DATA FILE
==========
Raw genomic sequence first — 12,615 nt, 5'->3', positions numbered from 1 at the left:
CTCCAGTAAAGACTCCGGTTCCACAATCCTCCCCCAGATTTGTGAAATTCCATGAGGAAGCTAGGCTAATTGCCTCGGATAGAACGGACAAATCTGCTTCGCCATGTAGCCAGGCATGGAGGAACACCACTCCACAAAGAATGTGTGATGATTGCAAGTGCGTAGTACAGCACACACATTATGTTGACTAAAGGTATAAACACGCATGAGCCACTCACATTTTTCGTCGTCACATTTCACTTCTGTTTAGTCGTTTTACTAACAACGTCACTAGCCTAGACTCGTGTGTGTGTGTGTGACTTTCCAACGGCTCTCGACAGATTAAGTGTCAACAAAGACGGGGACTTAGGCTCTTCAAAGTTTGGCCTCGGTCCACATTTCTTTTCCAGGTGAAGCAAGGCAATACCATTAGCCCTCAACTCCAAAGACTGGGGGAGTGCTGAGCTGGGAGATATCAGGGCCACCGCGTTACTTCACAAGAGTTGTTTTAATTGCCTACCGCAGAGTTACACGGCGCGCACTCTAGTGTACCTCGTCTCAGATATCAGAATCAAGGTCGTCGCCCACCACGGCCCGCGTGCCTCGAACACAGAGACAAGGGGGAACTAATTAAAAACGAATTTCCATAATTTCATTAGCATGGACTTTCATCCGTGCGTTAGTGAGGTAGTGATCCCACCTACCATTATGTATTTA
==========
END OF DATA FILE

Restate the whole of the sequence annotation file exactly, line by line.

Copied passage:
Raw genomic sequence first — 12,615 nt, 5'->3', positions numbered from 1 at the left:
CTCCAGTAAAGACTCCGGTTCCACAATCCTCCCCCAGATTTGTGAAATTCCATGAGGAAGCTAGGCTAATTGCCTCGGATAGAACGGACAAATCTGCTTCGCCATGTAGCCAGGCATGGAGGAACACCACTCCACAAAGAATGTGTGATGATTGCAAGTGCGTAGTACAGCACACACATTATGTTGACTAAAGGTATAAACACGCATGAGCCACTCACATTTTTCGTCGTCACATTTCACTTCTGTTTAGTCGTTTTACTAACAACGTCACTAGCCTAGACTCGTGTGTGTGTGTGTGACTTTCCAACGGCTCTCGACAGATTAAGTGTCAACAAAGACGGGGACTTAGGCTCTTCAAAGTTTGGCCTCGGTCCACATTTCTTTTCCAGGTGAAGCAAGGCAATACCATTAGCCCTCAACTCCAAAGACTGGGGGAGTGCTGAGCTGGGAGATATCAGGGCCACCGCGTTACTTCACAAGAGTTGTTTTAATTGCCTACCGCAGAGTTACACGGCGCGCACTCTAGTGTACCTCGTCTCAGATATCAGAATCAAGGTCGTCGCCCACCACGGCCCGCGTGCCTCGAACACAGAGACAAGGGGGAACTAATTAAAAACGAATTTCCATAATTTCATTAGCATGGACTTTCATCCGTGCGTTAGTGAGGTAGTGATCCCACCTACCATTATGTATTTA